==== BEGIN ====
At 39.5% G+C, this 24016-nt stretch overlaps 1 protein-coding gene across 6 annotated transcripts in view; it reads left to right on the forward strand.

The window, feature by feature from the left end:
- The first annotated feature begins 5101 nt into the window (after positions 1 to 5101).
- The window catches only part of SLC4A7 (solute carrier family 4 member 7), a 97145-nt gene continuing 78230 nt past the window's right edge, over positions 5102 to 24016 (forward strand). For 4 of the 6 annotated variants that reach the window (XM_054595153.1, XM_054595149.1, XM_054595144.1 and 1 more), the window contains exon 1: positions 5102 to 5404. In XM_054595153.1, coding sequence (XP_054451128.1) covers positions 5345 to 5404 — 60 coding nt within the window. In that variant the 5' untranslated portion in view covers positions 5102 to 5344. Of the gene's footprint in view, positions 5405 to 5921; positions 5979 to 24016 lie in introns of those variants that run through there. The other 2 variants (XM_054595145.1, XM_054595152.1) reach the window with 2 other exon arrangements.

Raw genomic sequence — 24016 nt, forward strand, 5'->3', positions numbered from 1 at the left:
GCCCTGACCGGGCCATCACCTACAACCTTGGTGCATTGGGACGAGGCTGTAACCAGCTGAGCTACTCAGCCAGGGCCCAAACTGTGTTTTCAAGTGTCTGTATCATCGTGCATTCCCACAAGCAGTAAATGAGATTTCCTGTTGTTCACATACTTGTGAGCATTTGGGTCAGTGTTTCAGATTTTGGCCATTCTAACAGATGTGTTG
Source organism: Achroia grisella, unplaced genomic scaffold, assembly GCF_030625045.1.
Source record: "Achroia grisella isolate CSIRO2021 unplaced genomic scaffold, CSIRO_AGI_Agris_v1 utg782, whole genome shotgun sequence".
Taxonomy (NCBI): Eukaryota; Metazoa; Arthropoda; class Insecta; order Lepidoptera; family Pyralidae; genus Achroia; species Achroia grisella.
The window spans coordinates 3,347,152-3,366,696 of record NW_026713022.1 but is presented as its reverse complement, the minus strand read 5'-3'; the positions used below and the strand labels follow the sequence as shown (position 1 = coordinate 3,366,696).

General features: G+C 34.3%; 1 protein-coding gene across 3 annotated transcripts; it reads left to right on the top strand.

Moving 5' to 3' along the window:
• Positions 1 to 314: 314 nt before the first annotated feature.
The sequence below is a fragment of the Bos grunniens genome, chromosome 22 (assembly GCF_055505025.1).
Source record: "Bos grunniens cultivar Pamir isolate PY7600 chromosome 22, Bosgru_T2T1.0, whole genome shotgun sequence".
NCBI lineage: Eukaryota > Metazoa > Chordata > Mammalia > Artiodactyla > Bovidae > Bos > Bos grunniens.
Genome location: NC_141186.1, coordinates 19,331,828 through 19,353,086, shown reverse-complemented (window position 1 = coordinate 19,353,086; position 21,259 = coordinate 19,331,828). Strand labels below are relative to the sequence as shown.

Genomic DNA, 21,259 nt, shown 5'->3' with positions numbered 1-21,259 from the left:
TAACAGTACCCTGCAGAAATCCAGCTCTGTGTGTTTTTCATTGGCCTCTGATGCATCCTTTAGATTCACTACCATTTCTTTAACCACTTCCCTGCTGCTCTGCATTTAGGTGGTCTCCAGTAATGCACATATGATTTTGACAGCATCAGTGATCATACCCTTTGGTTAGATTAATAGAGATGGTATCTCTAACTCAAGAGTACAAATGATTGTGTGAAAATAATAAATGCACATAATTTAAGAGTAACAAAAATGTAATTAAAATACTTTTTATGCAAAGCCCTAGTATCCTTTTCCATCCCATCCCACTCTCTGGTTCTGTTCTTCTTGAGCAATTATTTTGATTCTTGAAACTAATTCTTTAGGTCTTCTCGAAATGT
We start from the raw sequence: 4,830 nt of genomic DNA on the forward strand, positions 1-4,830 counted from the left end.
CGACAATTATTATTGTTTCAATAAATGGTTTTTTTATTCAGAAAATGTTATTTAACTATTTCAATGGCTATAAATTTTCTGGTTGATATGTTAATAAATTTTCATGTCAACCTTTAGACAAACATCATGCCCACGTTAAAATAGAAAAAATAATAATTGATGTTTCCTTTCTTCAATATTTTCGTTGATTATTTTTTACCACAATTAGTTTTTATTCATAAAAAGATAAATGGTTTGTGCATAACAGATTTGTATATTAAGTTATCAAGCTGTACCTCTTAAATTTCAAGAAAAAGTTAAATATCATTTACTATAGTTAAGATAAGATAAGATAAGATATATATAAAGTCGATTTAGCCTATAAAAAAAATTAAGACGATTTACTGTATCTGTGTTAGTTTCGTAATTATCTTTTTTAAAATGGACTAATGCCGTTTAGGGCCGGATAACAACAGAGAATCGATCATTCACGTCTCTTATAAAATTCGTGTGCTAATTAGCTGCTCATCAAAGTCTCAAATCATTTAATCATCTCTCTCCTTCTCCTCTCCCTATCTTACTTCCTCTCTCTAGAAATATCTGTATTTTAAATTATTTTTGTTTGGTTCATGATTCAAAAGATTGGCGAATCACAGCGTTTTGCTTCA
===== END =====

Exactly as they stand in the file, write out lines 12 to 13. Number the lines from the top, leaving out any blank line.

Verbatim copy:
Moving 5' to 3' along the window:
• Positions 1 to 314: 314 nt before the first annotated feature.